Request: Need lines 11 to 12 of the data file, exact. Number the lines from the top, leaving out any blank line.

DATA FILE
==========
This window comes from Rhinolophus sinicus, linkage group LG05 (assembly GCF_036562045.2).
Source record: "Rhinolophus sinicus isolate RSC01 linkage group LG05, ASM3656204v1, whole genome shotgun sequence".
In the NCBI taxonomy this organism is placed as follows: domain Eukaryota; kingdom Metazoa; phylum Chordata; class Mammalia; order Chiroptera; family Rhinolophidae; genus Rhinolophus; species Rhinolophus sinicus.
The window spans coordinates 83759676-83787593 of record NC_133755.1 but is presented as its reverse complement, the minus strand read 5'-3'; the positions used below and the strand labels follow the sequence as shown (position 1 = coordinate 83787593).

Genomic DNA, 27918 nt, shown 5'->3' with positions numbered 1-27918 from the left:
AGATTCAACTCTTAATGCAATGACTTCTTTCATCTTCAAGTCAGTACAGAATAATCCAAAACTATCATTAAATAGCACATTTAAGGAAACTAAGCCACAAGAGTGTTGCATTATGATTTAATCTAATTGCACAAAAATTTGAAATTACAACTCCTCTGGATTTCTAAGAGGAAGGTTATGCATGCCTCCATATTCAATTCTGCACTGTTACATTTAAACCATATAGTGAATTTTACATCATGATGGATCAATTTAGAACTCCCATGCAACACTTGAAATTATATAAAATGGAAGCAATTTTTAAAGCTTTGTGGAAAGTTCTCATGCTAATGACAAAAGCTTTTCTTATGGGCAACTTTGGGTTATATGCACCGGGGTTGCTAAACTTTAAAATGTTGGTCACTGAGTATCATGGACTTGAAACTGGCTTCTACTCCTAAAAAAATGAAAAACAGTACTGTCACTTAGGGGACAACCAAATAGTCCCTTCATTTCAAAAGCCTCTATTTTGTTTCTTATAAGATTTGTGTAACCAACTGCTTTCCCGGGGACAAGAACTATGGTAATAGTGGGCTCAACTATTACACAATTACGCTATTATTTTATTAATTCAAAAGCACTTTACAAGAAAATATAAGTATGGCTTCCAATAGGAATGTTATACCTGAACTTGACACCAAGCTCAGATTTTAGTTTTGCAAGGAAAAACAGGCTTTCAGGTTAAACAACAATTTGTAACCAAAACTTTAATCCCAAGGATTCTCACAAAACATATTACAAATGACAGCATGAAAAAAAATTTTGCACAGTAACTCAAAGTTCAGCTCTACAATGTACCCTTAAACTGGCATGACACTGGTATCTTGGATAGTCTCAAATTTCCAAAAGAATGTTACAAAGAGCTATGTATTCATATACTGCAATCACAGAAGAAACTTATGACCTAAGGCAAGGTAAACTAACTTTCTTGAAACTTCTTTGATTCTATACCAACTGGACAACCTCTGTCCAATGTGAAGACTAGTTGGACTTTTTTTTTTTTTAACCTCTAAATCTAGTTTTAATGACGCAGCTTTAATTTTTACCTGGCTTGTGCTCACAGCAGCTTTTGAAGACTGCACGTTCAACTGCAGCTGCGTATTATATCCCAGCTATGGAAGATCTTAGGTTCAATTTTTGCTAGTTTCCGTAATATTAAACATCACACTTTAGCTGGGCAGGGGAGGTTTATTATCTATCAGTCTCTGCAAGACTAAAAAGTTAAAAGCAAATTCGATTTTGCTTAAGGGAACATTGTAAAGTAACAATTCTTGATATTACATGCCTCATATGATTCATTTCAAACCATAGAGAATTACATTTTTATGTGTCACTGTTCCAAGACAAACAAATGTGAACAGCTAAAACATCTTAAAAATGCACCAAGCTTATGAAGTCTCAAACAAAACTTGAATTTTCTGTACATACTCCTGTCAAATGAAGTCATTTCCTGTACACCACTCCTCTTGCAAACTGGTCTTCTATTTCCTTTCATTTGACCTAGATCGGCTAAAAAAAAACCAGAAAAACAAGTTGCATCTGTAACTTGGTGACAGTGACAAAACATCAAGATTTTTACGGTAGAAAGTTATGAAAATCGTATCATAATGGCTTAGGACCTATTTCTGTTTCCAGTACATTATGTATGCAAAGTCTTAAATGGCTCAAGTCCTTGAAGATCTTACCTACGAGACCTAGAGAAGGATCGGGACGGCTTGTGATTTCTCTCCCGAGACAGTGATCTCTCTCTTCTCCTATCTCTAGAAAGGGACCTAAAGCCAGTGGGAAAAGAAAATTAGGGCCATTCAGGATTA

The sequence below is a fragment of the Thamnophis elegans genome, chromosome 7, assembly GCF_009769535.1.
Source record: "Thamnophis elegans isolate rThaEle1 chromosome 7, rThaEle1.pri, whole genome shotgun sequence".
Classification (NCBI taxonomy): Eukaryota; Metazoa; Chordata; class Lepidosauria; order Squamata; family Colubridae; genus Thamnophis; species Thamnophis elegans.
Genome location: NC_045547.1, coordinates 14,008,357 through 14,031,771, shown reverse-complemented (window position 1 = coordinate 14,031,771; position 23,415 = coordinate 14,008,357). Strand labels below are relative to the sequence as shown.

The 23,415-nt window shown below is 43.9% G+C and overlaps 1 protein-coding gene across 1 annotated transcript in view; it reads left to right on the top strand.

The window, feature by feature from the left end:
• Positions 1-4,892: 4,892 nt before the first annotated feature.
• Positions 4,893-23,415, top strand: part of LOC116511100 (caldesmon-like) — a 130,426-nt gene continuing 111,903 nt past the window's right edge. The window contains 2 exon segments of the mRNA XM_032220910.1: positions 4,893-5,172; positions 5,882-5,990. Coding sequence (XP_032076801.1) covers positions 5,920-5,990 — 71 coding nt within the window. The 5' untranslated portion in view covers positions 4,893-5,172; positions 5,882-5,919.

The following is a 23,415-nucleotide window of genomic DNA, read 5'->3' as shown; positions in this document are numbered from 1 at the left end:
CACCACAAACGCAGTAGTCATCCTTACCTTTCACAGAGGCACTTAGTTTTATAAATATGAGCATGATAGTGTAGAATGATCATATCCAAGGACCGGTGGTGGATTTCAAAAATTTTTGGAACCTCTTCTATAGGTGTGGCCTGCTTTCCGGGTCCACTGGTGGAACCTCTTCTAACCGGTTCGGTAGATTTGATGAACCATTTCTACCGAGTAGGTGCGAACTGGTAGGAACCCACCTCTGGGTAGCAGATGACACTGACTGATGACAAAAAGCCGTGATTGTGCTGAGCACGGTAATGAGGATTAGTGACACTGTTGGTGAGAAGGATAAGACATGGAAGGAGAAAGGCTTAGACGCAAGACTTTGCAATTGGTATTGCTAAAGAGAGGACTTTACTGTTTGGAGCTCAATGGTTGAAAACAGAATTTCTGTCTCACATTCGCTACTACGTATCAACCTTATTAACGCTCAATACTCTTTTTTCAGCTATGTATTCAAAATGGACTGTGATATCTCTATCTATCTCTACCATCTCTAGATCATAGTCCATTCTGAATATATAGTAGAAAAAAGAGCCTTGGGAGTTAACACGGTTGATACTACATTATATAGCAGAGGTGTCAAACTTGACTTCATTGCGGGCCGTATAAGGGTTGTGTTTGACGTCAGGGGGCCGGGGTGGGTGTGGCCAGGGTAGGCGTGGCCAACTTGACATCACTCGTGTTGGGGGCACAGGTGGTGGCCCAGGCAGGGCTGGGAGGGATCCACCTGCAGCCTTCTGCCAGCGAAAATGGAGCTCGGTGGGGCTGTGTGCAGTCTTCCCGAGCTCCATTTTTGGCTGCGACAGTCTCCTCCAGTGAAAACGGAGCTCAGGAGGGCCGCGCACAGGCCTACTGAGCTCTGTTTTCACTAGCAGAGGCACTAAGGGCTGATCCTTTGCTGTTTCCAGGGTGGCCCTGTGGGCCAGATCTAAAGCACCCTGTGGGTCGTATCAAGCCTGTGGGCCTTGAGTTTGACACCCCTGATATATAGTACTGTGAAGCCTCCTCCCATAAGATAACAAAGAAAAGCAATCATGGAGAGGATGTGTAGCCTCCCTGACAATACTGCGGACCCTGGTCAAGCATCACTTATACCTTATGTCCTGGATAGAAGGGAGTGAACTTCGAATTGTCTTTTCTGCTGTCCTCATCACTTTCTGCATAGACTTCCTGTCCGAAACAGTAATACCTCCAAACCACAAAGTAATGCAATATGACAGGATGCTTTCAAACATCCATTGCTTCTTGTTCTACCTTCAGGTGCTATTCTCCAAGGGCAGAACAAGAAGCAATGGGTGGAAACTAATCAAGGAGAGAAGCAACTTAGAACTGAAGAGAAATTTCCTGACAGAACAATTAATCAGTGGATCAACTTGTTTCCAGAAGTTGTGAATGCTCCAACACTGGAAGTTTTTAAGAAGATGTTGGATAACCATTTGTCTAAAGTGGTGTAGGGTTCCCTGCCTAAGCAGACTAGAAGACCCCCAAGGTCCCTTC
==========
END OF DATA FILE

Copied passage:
The 23,415-nt window shown below is 43.9% G+C and overlaps 1 protein-coding gene across 1 annotated transcript in view; it reads left to right on the top strand.

The window, feature by feature from the left end: